Friday, December 26, 2008

The day before Christmas I finished Sun in a Bottle by Charles Seife, a fascinating popular science book about the history of fusion research.

It starts with the quest for the "Super", a fusion based, rather than fission, based, nuclear bomb, and proceeds through the quest for peaceful use of fusion, both in the form of using thermonuclear devices as landscaping tools and in fusion power, including discussions of the cold fusion and bubble fusion debacles.

Seife does a good job of explaining why fusion has always been more difficult to harness than scientists initially predicted, including the best version of all the sides in the cold fusion debate over the years. From his point of view, it is clear that the current mainstream approaches to fusion power, tokomak's like the ITER develolment and laser-driven intertial confinement systems, may never reach even a basic breakeven point where they generate more power than is consumed. And he doesn't see any viable new approaches on the horizon. He doesn't directly address Bussard's polywell fusion approach, but seems to dismiss all fusor like devices which seems to indicate he doesn't think it will be viable but I think the jury is still out on that.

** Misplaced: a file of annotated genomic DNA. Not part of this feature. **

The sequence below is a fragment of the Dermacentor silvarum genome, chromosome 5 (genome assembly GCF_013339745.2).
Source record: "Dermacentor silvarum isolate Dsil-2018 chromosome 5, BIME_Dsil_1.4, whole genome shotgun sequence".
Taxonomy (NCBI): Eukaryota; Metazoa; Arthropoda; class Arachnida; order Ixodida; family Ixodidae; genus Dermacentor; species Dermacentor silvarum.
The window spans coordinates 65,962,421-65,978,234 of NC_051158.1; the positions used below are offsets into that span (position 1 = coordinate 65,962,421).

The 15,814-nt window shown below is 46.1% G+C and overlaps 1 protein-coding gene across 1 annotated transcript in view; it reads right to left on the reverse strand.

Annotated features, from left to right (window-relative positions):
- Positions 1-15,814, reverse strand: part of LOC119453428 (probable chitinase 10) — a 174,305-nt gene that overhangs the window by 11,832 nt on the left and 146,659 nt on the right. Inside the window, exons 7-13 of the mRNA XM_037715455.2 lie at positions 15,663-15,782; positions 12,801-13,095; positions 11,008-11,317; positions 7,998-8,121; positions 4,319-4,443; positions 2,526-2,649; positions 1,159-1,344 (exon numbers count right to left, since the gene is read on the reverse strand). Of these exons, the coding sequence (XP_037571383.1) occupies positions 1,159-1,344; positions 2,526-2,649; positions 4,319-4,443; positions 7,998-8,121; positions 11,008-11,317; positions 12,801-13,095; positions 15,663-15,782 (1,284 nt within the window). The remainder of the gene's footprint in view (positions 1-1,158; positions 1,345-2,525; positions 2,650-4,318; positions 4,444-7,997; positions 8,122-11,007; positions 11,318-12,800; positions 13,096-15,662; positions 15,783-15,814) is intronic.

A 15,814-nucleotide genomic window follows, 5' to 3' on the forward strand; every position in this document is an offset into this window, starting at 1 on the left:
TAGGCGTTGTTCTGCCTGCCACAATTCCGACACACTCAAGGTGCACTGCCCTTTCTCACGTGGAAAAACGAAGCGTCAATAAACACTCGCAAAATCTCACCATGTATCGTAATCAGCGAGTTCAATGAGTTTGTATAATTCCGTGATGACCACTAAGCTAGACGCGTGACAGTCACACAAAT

Very nicely written treatment of the subject, even if the conclusions are depressing since viable fusion power would be a huge boon to the world.


M. Simon said...

Yes. The jury is still out on the Bussard Fusion devices.

Latest news on that front:

Rick Nebel Updates The Latest News

Jed Rothwell said...

Seife is completely incorrect. He knows nothing about cold fusion.

Cold fusion was replicated at Los Alamos, BARC and over 200 other major laboratories. Hundreds of peer-reviewed papers describing these replications have been published in major journals. Seife did not cite a single one!

You will a bibliography of 3,000 papers on this cold fusion, and 500 full text papers here:

Jed Rothwell